After I heated the vinyl with the Cricut hat press on this retro sunset mountain design I was making for my husband on the trucker hat, I peeled away the carrier paper. I always am using a Teflon sheet.

I give it one more once over with that heat press to make sure that everything has got a good attachment to the hat. This is where I will tell you I use my Cricut mini heat press. If there’s a little area of vinyl that I’m seeing has not completely attached or that I missed, instead of using the whole hat press again over the whole design, I make sure I cover my hat and the design with the Teflon sheet and use my mini press and get that tiny little area that needed to be pressed again in order for it to get a good press and attachment to the hat.

Trying The Infusible Ink

I will tell you that is something I did, even though the hat press is meant to get everything attached. For me, there were a couple of times where I had a little bit of piece of vinyl a little bit closer down to the brim of the hat or up by the crown where I needed to use that mini press to get the good attachment. That hat came out great. My husband has a new hat to wear now for the fall and going into winter.

WCA 11 | Cricut Hat Press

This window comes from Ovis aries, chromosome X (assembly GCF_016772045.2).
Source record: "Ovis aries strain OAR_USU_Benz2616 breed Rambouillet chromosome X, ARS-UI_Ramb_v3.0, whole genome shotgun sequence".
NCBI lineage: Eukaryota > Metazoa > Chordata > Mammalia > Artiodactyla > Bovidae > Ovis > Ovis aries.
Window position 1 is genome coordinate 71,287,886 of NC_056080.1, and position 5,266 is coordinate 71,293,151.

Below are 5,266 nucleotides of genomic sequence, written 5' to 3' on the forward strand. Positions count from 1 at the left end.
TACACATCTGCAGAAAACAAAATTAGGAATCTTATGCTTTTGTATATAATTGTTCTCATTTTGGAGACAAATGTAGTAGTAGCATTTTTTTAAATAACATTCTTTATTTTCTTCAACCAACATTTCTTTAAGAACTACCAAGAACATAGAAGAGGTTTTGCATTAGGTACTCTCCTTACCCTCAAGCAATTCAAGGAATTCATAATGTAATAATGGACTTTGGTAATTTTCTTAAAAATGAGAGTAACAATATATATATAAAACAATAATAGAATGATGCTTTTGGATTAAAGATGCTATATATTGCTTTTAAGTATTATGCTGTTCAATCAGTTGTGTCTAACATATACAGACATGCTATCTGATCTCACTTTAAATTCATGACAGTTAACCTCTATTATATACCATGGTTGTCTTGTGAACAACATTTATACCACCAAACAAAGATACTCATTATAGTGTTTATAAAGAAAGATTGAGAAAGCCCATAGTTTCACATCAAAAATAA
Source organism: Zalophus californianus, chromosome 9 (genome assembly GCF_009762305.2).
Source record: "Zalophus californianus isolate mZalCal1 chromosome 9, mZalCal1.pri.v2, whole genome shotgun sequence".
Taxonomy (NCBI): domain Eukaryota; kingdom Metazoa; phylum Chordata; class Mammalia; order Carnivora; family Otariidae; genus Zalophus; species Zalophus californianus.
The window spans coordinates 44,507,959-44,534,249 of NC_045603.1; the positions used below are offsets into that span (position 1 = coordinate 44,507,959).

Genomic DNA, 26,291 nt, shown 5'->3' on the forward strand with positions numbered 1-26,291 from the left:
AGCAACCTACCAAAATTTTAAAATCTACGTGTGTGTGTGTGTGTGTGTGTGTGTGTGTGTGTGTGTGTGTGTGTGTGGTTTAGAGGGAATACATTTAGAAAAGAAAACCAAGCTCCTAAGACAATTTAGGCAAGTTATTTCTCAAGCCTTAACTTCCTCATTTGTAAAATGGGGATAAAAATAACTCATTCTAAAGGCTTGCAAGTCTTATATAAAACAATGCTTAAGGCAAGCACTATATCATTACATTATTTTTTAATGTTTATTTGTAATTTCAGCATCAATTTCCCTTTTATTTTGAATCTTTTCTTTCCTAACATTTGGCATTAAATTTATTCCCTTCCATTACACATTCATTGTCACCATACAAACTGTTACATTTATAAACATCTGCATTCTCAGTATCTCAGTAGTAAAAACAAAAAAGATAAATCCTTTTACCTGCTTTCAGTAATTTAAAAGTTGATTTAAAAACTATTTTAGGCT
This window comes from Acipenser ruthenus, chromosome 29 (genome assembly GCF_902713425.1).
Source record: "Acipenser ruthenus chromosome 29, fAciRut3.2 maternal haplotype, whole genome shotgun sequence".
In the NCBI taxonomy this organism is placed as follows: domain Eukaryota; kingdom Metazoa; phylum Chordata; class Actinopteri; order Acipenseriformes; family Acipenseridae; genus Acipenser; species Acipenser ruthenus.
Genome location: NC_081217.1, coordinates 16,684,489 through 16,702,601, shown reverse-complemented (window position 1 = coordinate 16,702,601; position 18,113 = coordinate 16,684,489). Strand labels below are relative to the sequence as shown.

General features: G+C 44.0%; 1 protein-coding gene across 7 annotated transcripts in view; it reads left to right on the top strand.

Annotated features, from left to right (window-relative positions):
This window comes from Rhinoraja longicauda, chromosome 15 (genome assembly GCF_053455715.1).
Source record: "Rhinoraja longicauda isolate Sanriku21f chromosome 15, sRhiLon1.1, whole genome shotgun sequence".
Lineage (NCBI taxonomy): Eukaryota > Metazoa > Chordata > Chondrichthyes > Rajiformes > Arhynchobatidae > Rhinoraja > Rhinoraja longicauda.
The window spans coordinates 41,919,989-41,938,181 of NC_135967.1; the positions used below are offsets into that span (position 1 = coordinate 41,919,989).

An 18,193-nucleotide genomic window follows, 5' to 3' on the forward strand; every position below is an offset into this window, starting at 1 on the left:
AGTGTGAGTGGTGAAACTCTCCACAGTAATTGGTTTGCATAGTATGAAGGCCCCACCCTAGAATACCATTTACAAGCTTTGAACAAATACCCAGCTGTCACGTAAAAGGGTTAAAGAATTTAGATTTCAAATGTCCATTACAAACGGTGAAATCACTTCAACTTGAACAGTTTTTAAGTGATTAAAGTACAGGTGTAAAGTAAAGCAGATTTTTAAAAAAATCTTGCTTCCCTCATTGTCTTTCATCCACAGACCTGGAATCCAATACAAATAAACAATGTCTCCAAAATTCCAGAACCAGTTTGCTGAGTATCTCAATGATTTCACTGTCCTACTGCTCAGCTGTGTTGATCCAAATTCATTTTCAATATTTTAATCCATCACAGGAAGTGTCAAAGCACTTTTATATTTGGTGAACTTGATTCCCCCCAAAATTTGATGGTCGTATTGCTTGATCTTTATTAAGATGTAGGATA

I now want to talk about this infusible ink. I have been interested in trying the infusible ink product from Cricut since it came out. Because I had this heat press and wanted to try the infusible ink, I decided that I would do an infusible ink trucker hat for myself.

WCA 11 | Cricut Hat Press

Here are a couple of things about this infusible ink. I mentioned it towards the beginning. You have to use specific blanks for infusible ink for them to work. There is a lot of information on the internet and on different sites about infusible ink and the different materials you can use it on. I do not want to waste material or money. I decided to go with the Cricut infusible ink and the Cricut blank trucker hat that you use when using infusible ink materials. This was very cool. Infusible ink is exciting because it doesn’t have any edges to it. If you’re thinking about vinyl and putting that on top of the base material, it’s always going to have a little bit of an edge. It’s being attached on top of, whereas infusible Ink, as the name says, infuses into the material.